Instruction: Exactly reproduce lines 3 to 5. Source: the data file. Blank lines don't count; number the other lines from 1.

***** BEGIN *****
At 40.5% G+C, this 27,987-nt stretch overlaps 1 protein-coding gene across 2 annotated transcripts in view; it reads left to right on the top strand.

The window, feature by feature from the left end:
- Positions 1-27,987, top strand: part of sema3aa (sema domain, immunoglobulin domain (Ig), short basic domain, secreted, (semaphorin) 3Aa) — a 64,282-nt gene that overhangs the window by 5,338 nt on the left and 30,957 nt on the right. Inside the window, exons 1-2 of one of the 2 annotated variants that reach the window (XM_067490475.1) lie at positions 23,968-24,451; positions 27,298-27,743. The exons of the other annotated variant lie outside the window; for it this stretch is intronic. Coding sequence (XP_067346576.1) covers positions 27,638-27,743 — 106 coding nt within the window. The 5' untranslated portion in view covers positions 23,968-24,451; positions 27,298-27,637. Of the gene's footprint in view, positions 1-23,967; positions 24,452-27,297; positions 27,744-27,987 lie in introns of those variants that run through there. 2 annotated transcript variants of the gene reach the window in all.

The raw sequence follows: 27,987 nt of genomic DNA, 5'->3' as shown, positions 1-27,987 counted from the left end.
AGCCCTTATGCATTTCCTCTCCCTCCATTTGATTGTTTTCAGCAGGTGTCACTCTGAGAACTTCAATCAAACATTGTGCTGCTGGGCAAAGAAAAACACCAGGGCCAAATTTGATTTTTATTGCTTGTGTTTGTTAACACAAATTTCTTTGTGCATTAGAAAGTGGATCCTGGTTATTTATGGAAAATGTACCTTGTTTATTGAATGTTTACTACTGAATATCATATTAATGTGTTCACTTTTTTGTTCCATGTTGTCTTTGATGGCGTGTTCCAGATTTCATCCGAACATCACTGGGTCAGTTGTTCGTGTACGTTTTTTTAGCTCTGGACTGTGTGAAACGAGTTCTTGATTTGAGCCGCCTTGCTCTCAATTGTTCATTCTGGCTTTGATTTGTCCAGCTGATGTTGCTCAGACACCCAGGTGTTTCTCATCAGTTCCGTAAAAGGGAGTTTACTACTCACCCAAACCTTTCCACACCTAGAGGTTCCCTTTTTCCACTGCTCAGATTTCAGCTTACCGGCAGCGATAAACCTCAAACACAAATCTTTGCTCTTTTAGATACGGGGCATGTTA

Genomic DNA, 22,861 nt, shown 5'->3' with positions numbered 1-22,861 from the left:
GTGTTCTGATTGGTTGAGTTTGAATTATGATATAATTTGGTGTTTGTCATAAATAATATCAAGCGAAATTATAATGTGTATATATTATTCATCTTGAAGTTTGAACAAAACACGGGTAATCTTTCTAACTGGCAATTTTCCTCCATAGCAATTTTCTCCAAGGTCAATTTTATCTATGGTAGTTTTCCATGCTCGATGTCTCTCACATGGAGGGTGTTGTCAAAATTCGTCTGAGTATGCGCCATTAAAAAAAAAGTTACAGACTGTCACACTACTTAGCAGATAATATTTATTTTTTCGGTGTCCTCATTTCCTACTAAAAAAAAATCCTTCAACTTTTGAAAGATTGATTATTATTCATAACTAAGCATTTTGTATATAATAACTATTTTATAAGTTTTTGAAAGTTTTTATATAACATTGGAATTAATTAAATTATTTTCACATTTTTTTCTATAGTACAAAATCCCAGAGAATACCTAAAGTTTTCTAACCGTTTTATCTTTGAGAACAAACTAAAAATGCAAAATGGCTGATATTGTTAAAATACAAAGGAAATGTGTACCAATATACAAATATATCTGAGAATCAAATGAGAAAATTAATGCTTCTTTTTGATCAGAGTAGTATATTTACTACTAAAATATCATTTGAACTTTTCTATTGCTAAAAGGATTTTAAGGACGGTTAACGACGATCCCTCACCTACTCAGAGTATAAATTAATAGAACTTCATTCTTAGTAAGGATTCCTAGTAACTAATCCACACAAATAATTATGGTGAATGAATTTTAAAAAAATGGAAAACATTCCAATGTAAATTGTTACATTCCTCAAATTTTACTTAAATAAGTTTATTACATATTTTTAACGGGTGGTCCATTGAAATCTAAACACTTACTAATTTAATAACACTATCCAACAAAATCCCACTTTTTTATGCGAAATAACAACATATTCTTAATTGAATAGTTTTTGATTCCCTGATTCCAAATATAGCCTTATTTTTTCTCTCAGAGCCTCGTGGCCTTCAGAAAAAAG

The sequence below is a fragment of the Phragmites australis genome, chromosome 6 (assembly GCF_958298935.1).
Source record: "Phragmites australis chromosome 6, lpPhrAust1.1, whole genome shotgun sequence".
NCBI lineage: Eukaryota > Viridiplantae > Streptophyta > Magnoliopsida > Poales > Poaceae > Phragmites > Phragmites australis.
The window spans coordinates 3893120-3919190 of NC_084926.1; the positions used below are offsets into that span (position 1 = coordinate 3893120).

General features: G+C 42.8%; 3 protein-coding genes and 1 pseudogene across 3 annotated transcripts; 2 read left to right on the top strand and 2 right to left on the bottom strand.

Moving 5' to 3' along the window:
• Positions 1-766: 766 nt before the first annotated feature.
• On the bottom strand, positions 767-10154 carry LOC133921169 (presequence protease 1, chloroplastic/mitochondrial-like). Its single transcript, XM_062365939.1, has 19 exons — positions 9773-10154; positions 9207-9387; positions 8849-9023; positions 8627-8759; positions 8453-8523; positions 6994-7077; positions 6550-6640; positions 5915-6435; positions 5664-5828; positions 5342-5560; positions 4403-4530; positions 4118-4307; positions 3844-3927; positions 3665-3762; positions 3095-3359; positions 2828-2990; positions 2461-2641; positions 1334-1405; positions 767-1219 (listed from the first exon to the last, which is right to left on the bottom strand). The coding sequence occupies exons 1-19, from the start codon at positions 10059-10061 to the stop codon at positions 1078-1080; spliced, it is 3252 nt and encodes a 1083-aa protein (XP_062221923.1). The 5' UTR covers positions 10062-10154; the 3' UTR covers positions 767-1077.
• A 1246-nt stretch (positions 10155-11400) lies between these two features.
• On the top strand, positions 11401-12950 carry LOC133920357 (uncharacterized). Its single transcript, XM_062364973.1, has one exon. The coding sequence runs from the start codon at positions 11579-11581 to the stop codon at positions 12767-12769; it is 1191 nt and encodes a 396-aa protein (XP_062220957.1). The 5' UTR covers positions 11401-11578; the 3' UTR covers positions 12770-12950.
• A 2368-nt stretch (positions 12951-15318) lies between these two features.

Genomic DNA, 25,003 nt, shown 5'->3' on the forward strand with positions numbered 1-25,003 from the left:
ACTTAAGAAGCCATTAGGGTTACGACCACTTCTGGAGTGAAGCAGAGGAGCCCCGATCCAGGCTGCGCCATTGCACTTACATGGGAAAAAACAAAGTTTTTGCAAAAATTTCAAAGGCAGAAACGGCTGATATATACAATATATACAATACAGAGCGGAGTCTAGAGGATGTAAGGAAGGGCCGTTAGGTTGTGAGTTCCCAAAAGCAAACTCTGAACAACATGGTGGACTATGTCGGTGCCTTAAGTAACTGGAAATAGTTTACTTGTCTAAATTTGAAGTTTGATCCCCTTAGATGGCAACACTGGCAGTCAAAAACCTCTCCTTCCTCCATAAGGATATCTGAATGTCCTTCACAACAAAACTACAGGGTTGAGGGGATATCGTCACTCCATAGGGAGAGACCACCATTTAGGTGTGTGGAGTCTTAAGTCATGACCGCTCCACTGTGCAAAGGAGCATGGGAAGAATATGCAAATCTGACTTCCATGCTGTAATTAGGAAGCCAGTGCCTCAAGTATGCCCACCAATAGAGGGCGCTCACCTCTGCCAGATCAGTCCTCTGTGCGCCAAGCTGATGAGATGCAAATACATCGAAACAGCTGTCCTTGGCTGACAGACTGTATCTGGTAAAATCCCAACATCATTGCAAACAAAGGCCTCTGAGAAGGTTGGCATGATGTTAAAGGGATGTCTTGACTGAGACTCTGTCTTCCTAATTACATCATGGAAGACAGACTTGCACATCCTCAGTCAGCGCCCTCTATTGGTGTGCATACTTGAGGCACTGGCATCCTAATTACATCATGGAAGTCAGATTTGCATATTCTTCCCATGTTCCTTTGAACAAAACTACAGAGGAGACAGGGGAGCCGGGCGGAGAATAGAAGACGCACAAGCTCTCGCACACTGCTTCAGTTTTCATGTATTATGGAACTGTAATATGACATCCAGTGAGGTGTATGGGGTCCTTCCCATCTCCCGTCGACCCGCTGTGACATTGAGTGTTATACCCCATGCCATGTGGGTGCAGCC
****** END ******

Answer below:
- Positions 1-27,987, top strand: part of sema3aa (sema domain, immunoglobulin domain (Ig), short basic domain, secreted, (semaphorin) 3Aa) — a 64,282-nt gene that overhangs the window by 5,338 nt on the left and 30,957 nt on the right. Inside the window, exons 1-2 of one of the 2 annotated variants that reach the window (XM_067490475.1) lie at positions 23,968-24,451; positions 27,298-27,743. The exons of the other annotated variant lie outside the window; for it this stretch is intronic. Coding sequence (XP_067346576.1) covers positions 27,638-27,743 — 106 coding nt within the window. The 5' untranslated portion in view covers positions 23,968-24,451; positions 27,298-27,637. Of the gene's footprint in view, positions 1-23,967; positions 24,452-27,297; positions 27,744-27,987 lie in introns of those variants that run through there. 2 annotated transcript variants of the gene reach the window in all.

The raw sequence follows: 27,987 nt of genomic DNA, 5'->3' as shown, positions 1-27,987 counted from the left end.
AGCCCTTATGCATTTCCTCTCCCTCCATTTGATTGTTTTCAGCAGGTGTCACTCTGAGAACTTCAATCAAACATTGTGCTGCTGGGCAAAGAAAAACACCAGGGCCAAATTTGATTTTTATTGCTTGTGTTTGTTAACACAAATTTCTTTGTGCATTAGAAAGTGGATCCTGGTTATTTATGGAAAATGTACCTTGTTTATTGAATGTTTACTACTGAATATCATATTAATGTGTTCACTTTTTTGTTCCATGTTGTCTTTGATGGCGTGTTCCAGATTTCATCCGAACATCACTGGGTCAGTTGTTCGTGTACGTTTTTTTAGCTCTGGACTGTGTGAAACGAGTTCTTGATTTGAGCCGCCTTGCTCTCAATTGTTCATTCTGGCTTTGATTTGTCCAGCTGATGTTGCTCAGACACCCAGGTGTTTCTCATCAGTTCCGTAAAAGGGAGTTTACTACTCACCCAAACCTTTCCACACCTAGAGGTTCCCTTTTTCCACTGCTCAGATTTCAGCTTACCGGCAGCGATAAACCTCAAACACAAATCTTTGCTCTTTTAGATACGGGGCATGTTA